Ozark big-eared bat

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Ozark big-eared bat
Big-Eared bat.jpg
An Ozark big-eared bat on a cave ceiling
Scientific classification
Kingdom: Animalia
Phylum: Chordata
Class: Mammalia
Order: Chiroptera
Suborder: Microchiroptera
Family: Vespertilionidae
Genus: Corynorhinus
Species: C. townsendii
Subspecies: C. t. ingens
Trinomial name
Corynorhinus townsendii ingens

The Ozark big-eared bat is an endangered species found only in a small number of caves in Arkansas, Oklahoma and Missouri, the southern central United States. Also known as the western big-eared bat, the long-eared bat, and the lump-nosed bat, its appearance is defined by a pair of outsize ears and a lump-adorned nose. The Ozark big-eared bat is the largest and reddest of the five subspecies of Corynorhinus townsendii and is medium-sized and weighs from 0.2 to 0.5 ounces.[1] It has very large, 1-in-long ears that connect at the base across the forehead.[1] The snout has large, prominent lumps above the nostrils.[1] These particular bats feed on moths and other insects; they forage along forest edges.[1]

Importance[edit]

Bats are beneficial to our planet in a myriad of ways. A colony of big brown bats can eat 18 million cucumber beetles.[2] The insectivorous food habits of bats play an important role in maintaining a balance among insect populations.[3] Other species of bats, especially in temperate zones, are insectivorous and collectively consume large quantities of insects.[3] Bat droppings or guano support entire ecosystems of unique organisms, including bacteria which are useful in detoxifying wastes, as well as producing gasohol (mixture of gasoline and alcohol) and certain antibiotics.[2]

Habitat[edit]

The caves used by Ozark big-eared bats are located in karst regions dominated by oak-hickory forests.[1] Karst, a special type of landscape, is formed by the dissolution of soluble rocks, including limestone and dolomite.[4] The temperature of hibernation caves ranges from 40 to 50°F.[1] The Ozark big-eared bats use caves all year around, thus they are highly susceptible to extinction if their homes vary too greatly in temperature, are disturbed, or are destroyed.[1] The Ozark big-eared bats once lived in caves in Missouri, Arkansas, and Oklahoma,.[5] but they have apparently abandoned their Missouri habitat due to human encroachment and cave disturbance.[5]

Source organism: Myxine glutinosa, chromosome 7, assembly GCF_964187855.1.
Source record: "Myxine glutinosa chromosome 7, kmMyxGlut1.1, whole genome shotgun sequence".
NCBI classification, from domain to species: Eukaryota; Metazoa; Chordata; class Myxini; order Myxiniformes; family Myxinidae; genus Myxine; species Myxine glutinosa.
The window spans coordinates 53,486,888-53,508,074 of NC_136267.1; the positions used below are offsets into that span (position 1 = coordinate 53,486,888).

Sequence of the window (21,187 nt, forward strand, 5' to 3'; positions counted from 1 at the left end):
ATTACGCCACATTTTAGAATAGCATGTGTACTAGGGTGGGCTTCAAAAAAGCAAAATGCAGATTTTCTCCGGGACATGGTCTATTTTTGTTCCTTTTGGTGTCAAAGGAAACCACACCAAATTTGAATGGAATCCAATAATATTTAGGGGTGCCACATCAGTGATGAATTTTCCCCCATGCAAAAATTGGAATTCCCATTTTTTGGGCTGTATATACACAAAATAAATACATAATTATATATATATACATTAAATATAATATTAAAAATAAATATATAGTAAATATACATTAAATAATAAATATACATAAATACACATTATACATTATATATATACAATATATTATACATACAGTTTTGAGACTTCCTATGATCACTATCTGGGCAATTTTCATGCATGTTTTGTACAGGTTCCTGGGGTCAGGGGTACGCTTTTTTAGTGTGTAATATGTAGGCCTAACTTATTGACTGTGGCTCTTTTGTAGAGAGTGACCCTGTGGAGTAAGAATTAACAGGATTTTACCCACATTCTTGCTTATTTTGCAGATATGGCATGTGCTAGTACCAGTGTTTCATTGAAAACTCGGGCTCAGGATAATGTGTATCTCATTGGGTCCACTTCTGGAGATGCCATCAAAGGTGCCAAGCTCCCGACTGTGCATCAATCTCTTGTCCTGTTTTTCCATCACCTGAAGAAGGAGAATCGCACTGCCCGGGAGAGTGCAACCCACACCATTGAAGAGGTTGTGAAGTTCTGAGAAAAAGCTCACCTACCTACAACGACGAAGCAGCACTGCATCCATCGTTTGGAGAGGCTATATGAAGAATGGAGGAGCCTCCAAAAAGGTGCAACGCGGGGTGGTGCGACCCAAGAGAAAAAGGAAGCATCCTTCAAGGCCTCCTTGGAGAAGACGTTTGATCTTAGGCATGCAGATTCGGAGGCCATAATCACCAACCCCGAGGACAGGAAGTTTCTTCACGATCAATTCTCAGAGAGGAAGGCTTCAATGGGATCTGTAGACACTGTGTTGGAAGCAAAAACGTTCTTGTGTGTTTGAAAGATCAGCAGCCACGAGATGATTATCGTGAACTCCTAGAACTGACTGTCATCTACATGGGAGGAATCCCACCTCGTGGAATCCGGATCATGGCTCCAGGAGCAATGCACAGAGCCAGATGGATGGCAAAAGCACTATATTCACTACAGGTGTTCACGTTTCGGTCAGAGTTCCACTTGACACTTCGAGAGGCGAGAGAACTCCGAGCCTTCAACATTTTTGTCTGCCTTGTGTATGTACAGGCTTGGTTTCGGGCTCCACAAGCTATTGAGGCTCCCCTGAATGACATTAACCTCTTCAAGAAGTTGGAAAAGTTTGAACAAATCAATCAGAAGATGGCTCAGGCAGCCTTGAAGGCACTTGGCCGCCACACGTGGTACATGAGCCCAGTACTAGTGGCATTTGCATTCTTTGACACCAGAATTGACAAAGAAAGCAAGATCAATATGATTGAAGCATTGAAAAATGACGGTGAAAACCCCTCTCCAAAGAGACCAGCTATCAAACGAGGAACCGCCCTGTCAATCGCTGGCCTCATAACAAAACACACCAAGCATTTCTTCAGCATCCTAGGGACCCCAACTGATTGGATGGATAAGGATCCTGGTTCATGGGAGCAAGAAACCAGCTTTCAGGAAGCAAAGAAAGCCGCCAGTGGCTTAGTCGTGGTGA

Offspring[edit]

Maternity colonies are located in caves that range in temperature between 50° and 59°F.[1] Big-eared bats mate in the fall and store their sperm during the wintertime and at the end of hibernation, pregnancy occurs.[1] Further reinforcing their fragile state, Ozark big-eared bats give birth to a single offspring.[1] Because of their low birth rate, these mammals can easily become over-exploited.[citation needed] Young bats grow quite rapidly and are capable of flight at three weeks, and by six weeks, they are weaned from the mother.[1]

Causes of decline[edit]

Concern about the conservation status of bats is developing, as many species of bats are increasingly affected by humans.[3] Bats face multiple threats of pesticide poisoning, roost destruction and closure, habitat loss, diseases such as white nose syndrome, over-exploitation, and extermination as pests.[3] Habitat fragmentation, a major concern, creates a disruption of extensive habitats into isolated bat populations. The primary cause of decline is disturbance. When humans enter hibernation caves, they arouse the bats, whose metabolic rate increases. A single arousal can expend 10 to 30 days of fat reserve. This can result in death by starvation, because the bats have little extra fat reserve. Predation at the cave entrance by house cats, racoons, bobcats, and other animals has also caused significant mortality.[6]

Conservation efforts[edit]

The U.S. Fish and Wildlife Service has established the Sequoyah/Oklahoma Bat Cave National Wildlife Refuge. In other areas, cave entrances have been fenced—to keep humans and domestic animals out of the caves but to allow bats access.

See also[edit]

References[edit]

  1. ^ a b c d e f g h i j k U.S. Fish & Wildlife Service
  2. ^ a b Wild Cave National Park
  3. ^ a b c d Bogan
  4. ^ Karst Waters Institute
  5. ^ a b National Geographic
  6. ^ Harley, Stephen A. Miller, John P. Zoology 5th edition (8th ed. ed.). Dubuque, IA: McGraw-Hill. p. 60. 

Bibliography[edit]

  • Groom, Martha et al.,. Principles of Conservation Biology. Saunderland, Massachusetts: Sinauer Associates, Inc., 2006.

External links[edit]